Real Madrid's positional dilemma over Gareth Bale
"It was a turning point for him”,
quoted Real manager Zinedine Zidane in reference to star man Gareth Bale’s performance at Dortmund on Tuesday night. It was a special performance from the Welsh man on the night.
Real hadn’t won a single game away to Dortmund in the previous six attempts, and Bale’s performance was absolutely vital in ending that run. Gareth Bale scored a stunner to get his side into the lead and later provided an assist for Cristiano Ronaldo.
The game, in a lot of ways, was set up for Bale. Dortmund played higher up the pitch and had a very high backline. The high defensive line meant there was enough space for the likes of Bale to exploit.
Pretty much how it eventually turned out, Bale used his pace to good effect, carving out decent opportunities for his side. It was his best performance since his return from injury late last season and will do wonders for his confidence.
But, there seems to be a pattern to Bale’s best performances over the years in a Real Madrid shirt - high defensive lines from opposing sides have got the best out of Bale.
Be it the performance from Tuesday night or from the memorable night in Munich back in 2014, Bale looks a different beast when confronted by a high defensive line. The same, though, cannot be said about him when confronted against opponents who sit back and soak up the pressure.
The lack of space to possibly dribble past or run past an opponent has been detrimental to Bale’s cause.
Performances against the likes of Deportivo, Levante and somewhat against Valencia state pretty much the same. Against teams that are ready to stay back and defend, and perhaps make it difficult for the opposition, Bale hasn’t had the same impact as against the high line units.
His impact in these games has been minimal and does not provide the outlet Madrid want him to be.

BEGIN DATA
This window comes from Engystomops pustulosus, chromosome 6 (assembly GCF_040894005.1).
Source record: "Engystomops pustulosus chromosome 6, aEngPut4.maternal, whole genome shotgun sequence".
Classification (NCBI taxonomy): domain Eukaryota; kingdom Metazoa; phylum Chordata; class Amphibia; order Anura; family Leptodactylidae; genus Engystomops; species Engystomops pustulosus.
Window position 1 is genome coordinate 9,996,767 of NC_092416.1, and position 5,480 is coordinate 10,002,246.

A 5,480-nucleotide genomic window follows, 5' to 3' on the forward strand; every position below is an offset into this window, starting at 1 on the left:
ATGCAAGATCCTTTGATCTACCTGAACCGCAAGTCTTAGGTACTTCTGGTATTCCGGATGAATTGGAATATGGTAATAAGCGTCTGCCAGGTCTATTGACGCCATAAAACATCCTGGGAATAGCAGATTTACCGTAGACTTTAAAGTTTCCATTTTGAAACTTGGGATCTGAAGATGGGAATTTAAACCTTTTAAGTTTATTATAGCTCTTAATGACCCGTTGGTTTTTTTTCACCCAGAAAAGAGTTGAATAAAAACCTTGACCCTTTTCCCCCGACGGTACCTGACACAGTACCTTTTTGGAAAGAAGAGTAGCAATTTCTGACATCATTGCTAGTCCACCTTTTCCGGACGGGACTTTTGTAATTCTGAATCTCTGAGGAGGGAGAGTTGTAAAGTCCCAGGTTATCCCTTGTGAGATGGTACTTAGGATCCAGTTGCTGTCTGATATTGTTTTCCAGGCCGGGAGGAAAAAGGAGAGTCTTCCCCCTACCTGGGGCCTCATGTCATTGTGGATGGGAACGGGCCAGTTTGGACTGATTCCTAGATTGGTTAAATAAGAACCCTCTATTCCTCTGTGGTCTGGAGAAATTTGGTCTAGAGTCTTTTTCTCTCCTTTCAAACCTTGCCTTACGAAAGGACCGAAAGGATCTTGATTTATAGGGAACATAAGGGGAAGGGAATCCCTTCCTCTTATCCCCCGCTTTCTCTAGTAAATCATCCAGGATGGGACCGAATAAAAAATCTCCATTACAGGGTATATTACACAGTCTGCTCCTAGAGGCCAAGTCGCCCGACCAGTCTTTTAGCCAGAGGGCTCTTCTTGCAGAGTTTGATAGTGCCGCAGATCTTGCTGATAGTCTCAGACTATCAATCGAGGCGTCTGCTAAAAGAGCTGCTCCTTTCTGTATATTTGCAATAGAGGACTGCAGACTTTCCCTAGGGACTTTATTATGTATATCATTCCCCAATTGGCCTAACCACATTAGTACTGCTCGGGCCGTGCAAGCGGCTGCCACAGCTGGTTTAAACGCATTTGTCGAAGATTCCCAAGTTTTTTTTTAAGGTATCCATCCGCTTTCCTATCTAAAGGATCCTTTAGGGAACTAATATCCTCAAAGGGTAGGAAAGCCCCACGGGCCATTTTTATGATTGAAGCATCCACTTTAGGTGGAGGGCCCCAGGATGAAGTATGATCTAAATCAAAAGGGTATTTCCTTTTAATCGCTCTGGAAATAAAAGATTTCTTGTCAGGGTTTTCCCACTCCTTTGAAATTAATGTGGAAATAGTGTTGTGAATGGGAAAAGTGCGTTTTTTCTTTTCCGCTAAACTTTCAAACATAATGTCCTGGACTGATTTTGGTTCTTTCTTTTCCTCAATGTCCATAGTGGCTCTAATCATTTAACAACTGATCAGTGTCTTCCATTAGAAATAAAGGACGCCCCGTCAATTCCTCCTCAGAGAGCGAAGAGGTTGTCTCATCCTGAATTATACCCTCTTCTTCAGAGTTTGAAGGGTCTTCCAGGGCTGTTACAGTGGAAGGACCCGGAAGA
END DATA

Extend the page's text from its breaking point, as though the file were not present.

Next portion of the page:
The problem gets worse when we see him playing on the right, extra touches in the final third are something one cannot really afford when playing against the deep-defending opposition. Playing on the right and with no space to offer, Bale tends to take that extra touch to either get the cross in or just play it back to the nearest outfield player.
Something that not only offers extra-time to the defending team, but in a lot of cases, also ends up breaking Madrid’s momentum in that particular game. One might try recalling the game at Bilbao in 2015, where we did see Bale struggle on the right against Balenziaga.
No real space to run through defences, and not enough space to cut-in on his right for a shot, invariably ended up lowering the tempo for his side.
The complexity of the situation increases once we start considering Madrid’s record against such sides without Bale. Real’s best displays, most of which came towards the end of last season all happened to play a 4-4-2 formation with a diamond midfield.
Isco formed the attacking tip in the midfield with Ronaldo and Benzema leading the line. The formation was a change from the usual 4-3-3 that Madrid used to a great extent in presence of the Welshman.
However, playing with a four-man midfield meant that Madrid had better control over the game, kept the ball better and had greater penetration against the teams which defended deep.
The UEFA Champions League semi-finals and finals against Atletico and Juventus respectively from last season being the perfect examples.
Isco’s rise through the end of last season has only added to the pressure on Bale. Meaning that the Welshman now has to start somewhat from scratch in order to please the Bernabeu faithful regarding his place in the team.
With Madrid now able to quite comfortably portray a good four midfielder formation questions of Gareth Bale will be asked, as to why should the Welshman play when the side can play equally well with an extra midfielder. Something that did get the best out of star man Cristiano Ronaldo.
Injuries to Karim Benzema and suspension of Ronaldo early in the season has meant that Bale has had to lay as one of the front two on a few occasions this term. While his performances have been pretty good so far, the doubt about his playing out of closed spaces still remains.
Bale remains a threat playing off someone like a Karim Benzema but with Ronaldo in a front two, his position and linkup play remains somewhat of a question.
Zidane, though, has continuously backed the Welshman stating that the best of the Welshman is yet to come. Injuries and suspensions to a lot of his star players and regular starters have enabled Zidane to play Isco and Bale together so far. It will, however, be interesting to see what team
Zidane plays when everyone is fit and he’ll once again have a plethora of players to choose from. Whether it’s the Bale-Benzema-Cristiano famously known as the “BBC” or it’s a four-man midfield with Isco at the helm of it, meaning Bale might only make the bench. It is a dilemma for sure, a dilemma good to have in a team sport but not one that you don’t exactly want when handling a galaxy of stars who are all eager to prove their worth. Interesting to see how the situation and squad management of Zidane shapes over the coming months given his squad remains fit.